Wednesday, May 8, 2019
A truly great man passed from this life to the next two days ago -- Jean Vanier. He dedicated much of his 90 years of life to making the world a better place for people with disabilities, and, as a consequence, a better place for everyone in the world. He is probably best known for founding L'Arche, a worldwide movement dedicated to bringing men and women with disabilities into the heart of their societies, making their voices heard, and providing a true home and the opportunity to share everyone’s unique gifts to the fullest.
For the past two years, I have had the privilege of serving on the Board of Directors of L'Arche USA, supporting the work of L'Arche communities in the US. (In fact, I am leaving tomorrow for our bi-annual in-person board meeting, taking place in Erie, PA, where the very first L'Arche community in the US was founded in 1972.) I have truly come to appreciate the genius of Jean, and what he set in place back in 1964, when he moved into this little house in Trosley, France, with two men with developmental disabilities, Raphaël and Philippe.
In addition to his work with L’Arche, Vanier co-founded Faith and Light and inspired the creation of many other organizations. He influenced thousands of people around the world and published some 40 books, including on how people with intellectual disabilities make essential contributions to building a more humane society.
His most-widely read book is probably Becoming Human. Two more that I particularly treasure are Living Gently in a Violent World: The Prophetic Power of Weakness (with Stanley Hauerwas), and Drawn into the Mystery of Jesus Through the Gospel of John.
His sister, Thérèse Vanier, who left a distinguished career as a pioneering doctor in palliative care to join the L'Arche movement, wrote the following beautiful prayer which captures so much of what you will find in Jean's writings, and his life's work:
“May oppressed people and those who oppress them set one another free. May those who are disabled and those who think they are not, help one another. May those who need someone to listen to them move the hearts of those who are too busy. May the homeless give joy to those who, albeit unwillingly, open their door to them. May the poor melt the hearts of the rich. May those who seek the truth give life to those who are satisfied because they have already found it. May the dying who do not want to die be comforted by those who find it very hard to live. May those who are not loved be authorized to open the hearts of those who are not successful in loving. May prisoners find true freedom and free others from fear. May those who sleep on the streets share their kindness with those who do not manage to understand them. May the hungry tear the veil from the eyes of those who do not hunger for justice. May those who live without hope purify the hearts of their brothers and sisters who are afraid of living. May the weak confuse the strong. May hatred be surmounted by compassion. May violence be neutralized by men and women of peace. May it surrender to those who are totally vulnerable, so that we may be healed.”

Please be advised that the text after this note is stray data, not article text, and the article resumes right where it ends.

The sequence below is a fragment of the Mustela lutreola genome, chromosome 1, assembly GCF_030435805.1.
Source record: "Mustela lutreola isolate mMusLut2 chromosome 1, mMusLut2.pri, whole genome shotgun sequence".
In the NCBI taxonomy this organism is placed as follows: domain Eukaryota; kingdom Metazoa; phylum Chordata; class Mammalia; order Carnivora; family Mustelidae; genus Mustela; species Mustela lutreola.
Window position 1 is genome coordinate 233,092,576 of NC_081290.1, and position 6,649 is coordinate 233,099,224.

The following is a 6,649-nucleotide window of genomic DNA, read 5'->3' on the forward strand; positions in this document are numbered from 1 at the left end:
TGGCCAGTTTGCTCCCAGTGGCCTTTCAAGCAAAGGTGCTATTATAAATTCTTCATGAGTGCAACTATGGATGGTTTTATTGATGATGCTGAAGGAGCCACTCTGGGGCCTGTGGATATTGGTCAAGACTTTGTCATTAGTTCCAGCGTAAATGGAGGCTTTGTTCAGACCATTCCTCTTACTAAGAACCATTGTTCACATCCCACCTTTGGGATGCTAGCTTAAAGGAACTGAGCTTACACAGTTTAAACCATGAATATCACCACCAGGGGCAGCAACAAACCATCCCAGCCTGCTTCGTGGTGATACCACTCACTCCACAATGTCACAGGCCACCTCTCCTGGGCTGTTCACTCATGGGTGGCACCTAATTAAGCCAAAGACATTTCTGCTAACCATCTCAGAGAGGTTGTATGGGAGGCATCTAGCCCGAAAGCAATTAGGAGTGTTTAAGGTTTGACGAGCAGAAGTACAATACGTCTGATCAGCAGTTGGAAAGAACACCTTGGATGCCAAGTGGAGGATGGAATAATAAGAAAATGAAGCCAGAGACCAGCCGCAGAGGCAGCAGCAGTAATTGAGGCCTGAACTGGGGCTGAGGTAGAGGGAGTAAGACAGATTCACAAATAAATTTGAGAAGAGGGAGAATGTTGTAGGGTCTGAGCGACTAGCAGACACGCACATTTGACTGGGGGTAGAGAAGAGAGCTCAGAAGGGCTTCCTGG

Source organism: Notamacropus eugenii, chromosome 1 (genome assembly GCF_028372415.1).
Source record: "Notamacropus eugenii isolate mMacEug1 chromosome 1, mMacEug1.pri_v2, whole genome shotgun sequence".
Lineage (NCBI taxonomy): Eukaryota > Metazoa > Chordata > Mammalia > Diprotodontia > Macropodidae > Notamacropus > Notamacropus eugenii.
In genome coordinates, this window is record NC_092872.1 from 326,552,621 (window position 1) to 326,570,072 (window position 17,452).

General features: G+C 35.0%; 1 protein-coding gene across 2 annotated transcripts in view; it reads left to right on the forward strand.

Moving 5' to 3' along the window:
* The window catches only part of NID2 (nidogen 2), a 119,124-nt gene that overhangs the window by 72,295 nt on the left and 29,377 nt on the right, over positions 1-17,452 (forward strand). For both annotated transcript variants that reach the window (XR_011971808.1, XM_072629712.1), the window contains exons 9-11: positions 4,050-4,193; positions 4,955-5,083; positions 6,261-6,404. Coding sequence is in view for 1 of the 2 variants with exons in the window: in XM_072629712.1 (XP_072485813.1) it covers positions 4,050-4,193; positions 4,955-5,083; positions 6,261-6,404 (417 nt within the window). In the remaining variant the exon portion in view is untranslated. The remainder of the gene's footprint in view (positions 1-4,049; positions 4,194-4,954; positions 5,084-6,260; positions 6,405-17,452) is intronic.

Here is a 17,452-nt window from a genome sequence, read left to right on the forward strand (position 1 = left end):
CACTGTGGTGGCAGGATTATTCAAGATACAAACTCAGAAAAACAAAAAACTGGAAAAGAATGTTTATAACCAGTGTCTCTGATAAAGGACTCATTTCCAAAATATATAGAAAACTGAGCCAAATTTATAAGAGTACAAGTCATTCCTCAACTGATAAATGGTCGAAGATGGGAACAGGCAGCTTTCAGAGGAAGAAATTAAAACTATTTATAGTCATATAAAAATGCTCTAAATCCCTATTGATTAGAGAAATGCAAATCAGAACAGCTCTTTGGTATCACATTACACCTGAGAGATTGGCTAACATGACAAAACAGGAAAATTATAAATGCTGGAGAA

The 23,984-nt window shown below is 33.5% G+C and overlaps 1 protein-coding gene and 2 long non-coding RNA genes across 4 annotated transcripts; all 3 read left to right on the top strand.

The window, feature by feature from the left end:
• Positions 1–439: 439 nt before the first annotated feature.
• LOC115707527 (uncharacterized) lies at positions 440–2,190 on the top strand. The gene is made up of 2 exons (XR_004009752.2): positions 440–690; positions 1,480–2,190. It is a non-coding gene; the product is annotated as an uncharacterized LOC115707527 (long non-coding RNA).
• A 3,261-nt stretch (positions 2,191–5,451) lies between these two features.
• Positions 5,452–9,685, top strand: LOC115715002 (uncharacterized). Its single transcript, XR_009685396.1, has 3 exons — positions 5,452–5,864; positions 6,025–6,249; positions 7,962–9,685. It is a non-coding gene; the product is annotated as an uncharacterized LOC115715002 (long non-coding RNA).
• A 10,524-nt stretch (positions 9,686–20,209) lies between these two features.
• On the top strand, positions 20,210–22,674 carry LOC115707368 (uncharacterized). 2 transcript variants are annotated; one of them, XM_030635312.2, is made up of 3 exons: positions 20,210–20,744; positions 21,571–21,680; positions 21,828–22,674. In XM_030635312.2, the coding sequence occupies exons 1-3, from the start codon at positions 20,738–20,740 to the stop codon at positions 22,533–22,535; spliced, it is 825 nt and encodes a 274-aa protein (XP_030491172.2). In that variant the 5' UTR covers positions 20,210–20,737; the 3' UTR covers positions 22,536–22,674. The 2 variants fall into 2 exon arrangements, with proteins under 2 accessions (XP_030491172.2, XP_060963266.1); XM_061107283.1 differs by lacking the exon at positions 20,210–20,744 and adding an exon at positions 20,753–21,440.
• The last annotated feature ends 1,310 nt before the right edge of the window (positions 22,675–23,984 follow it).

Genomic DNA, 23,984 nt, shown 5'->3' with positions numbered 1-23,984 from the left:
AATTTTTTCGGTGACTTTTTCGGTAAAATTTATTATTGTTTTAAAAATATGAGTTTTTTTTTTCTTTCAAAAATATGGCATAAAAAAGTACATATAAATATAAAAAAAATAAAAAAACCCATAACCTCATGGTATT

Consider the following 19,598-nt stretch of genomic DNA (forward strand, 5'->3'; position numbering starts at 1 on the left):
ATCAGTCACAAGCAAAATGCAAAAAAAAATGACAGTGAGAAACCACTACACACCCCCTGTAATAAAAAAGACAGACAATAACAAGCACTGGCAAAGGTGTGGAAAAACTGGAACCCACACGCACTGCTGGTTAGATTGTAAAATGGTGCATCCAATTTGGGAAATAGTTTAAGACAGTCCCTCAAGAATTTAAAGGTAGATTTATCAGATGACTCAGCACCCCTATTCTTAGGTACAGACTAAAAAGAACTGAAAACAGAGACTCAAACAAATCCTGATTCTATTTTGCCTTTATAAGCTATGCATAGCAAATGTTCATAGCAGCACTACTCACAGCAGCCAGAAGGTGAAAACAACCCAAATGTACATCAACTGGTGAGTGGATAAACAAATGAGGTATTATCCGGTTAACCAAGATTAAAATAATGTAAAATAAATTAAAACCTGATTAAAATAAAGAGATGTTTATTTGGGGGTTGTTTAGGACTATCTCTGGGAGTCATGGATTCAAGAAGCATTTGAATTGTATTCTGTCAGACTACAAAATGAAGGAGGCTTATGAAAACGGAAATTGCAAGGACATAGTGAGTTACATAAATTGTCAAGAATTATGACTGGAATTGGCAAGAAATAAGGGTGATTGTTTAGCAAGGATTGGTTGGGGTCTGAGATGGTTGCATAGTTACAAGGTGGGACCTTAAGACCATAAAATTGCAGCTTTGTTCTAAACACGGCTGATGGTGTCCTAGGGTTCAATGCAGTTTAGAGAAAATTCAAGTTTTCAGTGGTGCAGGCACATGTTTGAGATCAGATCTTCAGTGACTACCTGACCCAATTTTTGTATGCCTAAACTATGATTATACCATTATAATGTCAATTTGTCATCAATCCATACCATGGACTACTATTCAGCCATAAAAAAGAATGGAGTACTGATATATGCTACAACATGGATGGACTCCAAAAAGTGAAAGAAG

Monday, May 6, 2019
Notre Dame Law School’s Program on Church, State & Society has received a generous gift to endow a new lecture and conference series. The benefactors, who wish to remain anonymous, have named the series the Rice-Hasson Distinguished Lecture Series in honor of the late Notre Dame Law Professor Charles E. Rice and of Kevin J. “Seamus” Hasson '79, '82 M.A., '85 J.D., '12 Doctor of Laws (h.c.), and his wife, Mary Rice Hasson '82, '85 J.D.
The Rice-Hasson Distinguished Lecture Series will serve as a flagship annual event and celebration of the Program on Church, State & Society. It will reflect and advance the mission of the program, the Law School, and the University by bringing accomplished and influential scholars and jurists to Notre Dame to engage students, faculty, and the entire Notre Dame community.
You can read the full announcement here: https://law.nd.edu/news-events/news/program-on-church-state-society-announces-endowed-lecture-series/
May 6, 2019 | Permalink